Don’t forget the actual workers
Lesson Learned #36
We were working for a company that made aircraft landing gear (actually the company legacy included making landing gear for Apollo space missions). One of our consultants was working in a part-finishing area and determined that quite a few of the area flow problems had to do with the way the equipment was laid out. The workers agreed with him but had not really considered it as an option, due to the perceived expense of moving heavy equipment around. We did the cost/benefit analysis and then discussed it with the general manager. He loved the idea.
Our consultant drew up new floor plans and created colorful flow diagrams and charts showing how the flow of material would improve. We presented them to the GM. He loved them too. But then he dealt our momentum a crushing (but in hindsight necessary) blow. He said, “Did the workers have any input into these plans?” We told him that they agreed with the original findings and we had reviewed the new design with the area supervisor. He pressed us on whether or not the actual workers had any input. Somewhat sheepishly we admitted that we had not asked for their input into the revised flow plan, because they were unionized workers and we weren’t sure it would be appropriate for us to involve them. He said, “It’s possible that it isn’t appropriate for you, but it’s vital for us. Some of these guys have worked here for over 20 years. They know more about the flow of work than any of us and, most importantly, they play a critical role in our achieving any gains from the improved flow. If it was your work area, wouldn’t you want to feel like you had some input into how it was rearranged?”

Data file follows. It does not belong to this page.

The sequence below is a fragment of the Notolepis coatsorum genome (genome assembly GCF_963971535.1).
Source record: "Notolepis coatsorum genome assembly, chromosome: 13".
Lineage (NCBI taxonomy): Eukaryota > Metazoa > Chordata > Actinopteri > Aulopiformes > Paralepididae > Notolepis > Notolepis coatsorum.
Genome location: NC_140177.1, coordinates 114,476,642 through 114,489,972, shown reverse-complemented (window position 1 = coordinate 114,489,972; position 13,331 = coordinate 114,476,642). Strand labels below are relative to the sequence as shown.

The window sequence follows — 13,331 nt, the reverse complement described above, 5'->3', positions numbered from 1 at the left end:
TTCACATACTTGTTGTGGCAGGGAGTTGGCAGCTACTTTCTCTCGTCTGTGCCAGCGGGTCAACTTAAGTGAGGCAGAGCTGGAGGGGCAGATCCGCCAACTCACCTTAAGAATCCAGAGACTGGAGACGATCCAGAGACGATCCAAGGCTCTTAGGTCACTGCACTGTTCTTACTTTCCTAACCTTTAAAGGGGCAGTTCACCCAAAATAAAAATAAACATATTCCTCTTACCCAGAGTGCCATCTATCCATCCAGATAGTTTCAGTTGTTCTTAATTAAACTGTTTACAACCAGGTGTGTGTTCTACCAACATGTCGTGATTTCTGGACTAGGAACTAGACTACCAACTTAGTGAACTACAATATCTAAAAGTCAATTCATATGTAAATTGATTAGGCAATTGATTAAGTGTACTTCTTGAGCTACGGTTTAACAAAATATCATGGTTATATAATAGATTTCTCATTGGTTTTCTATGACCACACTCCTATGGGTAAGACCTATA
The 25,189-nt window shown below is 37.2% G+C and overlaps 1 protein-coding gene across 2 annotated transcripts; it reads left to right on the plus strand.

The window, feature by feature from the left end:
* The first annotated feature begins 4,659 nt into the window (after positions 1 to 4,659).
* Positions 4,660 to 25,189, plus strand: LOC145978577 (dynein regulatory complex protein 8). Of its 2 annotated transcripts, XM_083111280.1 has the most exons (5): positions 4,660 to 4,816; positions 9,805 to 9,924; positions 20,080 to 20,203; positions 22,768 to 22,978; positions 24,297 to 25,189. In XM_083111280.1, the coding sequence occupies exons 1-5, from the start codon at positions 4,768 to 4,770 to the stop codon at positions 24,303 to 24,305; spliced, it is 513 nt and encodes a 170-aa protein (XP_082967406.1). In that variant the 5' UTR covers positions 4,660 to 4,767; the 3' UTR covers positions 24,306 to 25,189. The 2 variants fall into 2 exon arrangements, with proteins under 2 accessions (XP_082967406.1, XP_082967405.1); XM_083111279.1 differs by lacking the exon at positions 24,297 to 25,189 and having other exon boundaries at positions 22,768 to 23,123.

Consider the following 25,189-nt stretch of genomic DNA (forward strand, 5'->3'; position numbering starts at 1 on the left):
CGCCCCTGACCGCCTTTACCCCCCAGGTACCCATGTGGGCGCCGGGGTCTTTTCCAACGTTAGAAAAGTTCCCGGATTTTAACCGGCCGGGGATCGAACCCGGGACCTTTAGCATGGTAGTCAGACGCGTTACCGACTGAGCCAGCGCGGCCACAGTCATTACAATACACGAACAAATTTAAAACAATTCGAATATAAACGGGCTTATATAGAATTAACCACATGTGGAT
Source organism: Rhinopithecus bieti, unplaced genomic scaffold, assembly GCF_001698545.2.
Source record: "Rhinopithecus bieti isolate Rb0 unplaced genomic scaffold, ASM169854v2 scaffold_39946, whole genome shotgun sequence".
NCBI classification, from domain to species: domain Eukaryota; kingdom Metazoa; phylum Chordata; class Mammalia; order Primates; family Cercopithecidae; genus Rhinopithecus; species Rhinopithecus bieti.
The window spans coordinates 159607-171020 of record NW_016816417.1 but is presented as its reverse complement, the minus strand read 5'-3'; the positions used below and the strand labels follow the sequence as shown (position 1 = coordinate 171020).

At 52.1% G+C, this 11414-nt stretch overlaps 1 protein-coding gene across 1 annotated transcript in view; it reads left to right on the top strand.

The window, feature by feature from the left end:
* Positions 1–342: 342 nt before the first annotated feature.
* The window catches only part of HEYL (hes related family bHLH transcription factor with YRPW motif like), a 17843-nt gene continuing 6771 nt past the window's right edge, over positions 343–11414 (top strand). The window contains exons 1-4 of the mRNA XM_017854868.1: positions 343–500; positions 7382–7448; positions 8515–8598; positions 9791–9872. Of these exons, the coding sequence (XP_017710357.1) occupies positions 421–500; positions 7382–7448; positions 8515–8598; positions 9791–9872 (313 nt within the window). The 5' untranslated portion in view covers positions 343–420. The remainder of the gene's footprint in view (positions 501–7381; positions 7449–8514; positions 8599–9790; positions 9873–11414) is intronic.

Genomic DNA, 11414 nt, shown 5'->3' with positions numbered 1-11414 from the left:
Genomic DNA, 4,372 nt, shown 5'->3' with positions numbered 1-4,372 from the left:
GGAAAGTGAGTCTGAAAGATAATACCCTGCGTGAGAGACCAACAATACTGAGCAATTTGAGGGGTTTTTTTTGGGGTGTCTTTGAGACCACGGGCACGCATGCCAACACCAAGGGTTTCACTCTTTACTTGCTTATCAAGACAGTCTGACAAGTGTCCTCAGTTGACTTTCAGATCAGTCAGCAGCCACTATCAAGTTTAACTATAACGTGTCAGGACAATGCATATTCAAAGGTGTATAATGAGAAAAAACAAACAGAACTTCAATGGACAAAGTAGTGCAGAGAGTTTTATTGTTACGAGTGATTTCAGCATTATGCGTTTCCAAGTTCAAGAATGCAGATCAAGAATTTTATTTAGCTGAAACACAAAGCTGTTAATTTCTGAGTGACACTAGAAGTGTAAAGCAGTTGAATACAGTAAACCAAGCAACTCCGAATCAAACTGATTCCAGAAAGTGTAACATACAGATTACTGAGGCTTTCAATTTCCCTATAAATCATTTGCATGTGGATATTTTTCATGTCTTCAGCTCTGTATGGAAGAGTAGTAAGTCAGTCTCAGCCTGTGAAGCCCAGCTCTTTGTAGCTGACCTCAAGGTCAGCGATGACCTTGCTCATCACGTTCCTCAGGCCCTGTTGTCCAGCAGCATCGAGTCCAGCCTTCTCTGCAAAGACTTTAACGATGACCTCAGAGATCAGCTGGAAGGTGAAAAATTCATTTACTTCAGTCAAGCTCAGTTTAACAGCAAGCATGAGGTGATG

So we went back to the area supervisor and, working through him, involved the local workers in the new plan. They did come up with a better design and they were very appreciative of the involvement. We were appreciative of their insight.